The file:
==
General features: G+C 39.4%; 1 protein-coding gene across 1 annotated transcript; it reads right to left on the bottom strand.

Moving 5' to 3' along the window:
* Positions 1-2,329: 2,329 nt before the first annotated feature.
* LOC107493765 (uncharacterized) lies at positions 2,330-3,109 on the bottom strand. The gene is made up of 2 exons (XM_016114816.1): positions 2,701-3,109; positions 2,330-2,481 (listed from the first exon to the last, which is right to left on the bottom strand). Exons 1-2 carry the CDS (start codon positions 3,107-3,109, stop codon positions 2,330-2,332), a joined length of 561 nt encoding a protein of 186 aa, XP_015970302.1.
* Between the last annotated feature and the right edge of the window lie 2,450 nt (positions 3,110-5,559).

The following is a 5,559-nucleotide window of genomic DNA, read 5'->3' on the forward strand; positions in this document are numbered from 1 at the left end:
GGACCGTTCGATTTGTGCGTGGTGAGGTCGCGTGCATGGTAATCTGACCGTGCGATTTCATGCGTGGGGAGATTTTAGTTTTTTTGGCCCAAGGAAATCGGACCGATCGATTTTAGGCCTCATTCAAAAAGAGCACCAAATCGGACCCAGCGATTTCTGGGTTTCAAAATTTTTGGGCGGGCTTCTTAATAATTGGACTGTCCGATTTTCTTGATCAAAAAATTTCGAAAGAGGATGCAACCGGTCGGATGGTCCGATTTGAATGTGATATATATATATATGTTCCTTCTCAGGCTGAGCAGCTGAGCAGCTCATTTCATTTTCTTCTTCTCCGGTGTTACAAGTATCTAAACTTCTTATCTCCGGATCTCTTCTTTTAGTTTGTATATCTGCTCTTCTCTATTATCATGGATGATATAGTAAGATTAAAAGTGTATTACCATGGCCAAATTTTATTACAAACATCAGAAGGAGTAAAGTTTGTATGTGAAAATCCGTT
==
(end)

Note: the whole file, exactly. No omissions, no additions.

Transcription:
General features: G+C 39.4%; 1 protein-coding gene across 1 annotated transcript; it reads right to left on the bottom strand.

Moving 5' to 3' along the window:
* Positions 1-2,329: 2,329 nt before the first annotated feature.
* LOC107493765 (uncharacterized) lies at positions 2,330-3,109 on the bottom strand. The gene is made up of 2 exons (XM_016114816.1): positions 2,701-3,109; positions 2,330-2,481 (listed from the first exon to the last, which is right to left on the bottom strand). Exons 1-2 carry the CDS (start codon positions 3,107-3,109, stop codon positions 2,330-2,332), a joined length of 561 nt encoding a protein of 186 aa, XP_015970302.1.
* Between the last annotated feature and the right edge of the window lie 2,450 nt (positions 3,110-5,559).

The following is a 5,559-nucleotide window of genomic DNA, read 5'->3' on the forward strand; positions in this document are numbered from 1 at the left end:
GGACCGTTCGATTTGTGCGTGGTGAGGTCGCGTGCATGGTAATCTGACCGTGCGATTTCATGCGTGGGGAGATTTTAGTTTTTTTGGCCCAAGGAAATCGGACCGATCGATTTTAGGCCTCATTCAAAAAGAGCACCAAATCGGACCCAGCGATTTCTGGGTTTCAAAATTTTTGGGCGGGCTTCTTAATAATTGGACTGTCCGATTTTCTTGATCAAAAAATTTCGAAAGAGGATGCAACCGGTCGGATGGTCCGATTTGAATGTGATATATATATATATGTTCCTTCTCAGGCTGAGCAGCTGAGCAGCTCATTTCATTTTCTTCTTCTCCGGTGTTACAAGTATCTAAACTTCTTATCTCCGGATCTCTTCTTTTAGTTTGTATATCTGCTCTTCTCTATTATCATGGATGATATAGTAAGATTAAAAGTGTATTACCATGGCCAAATTTTATTACAAACATCAGAAGGAGTAAAGTTTGTATGTGAAAATCCGTT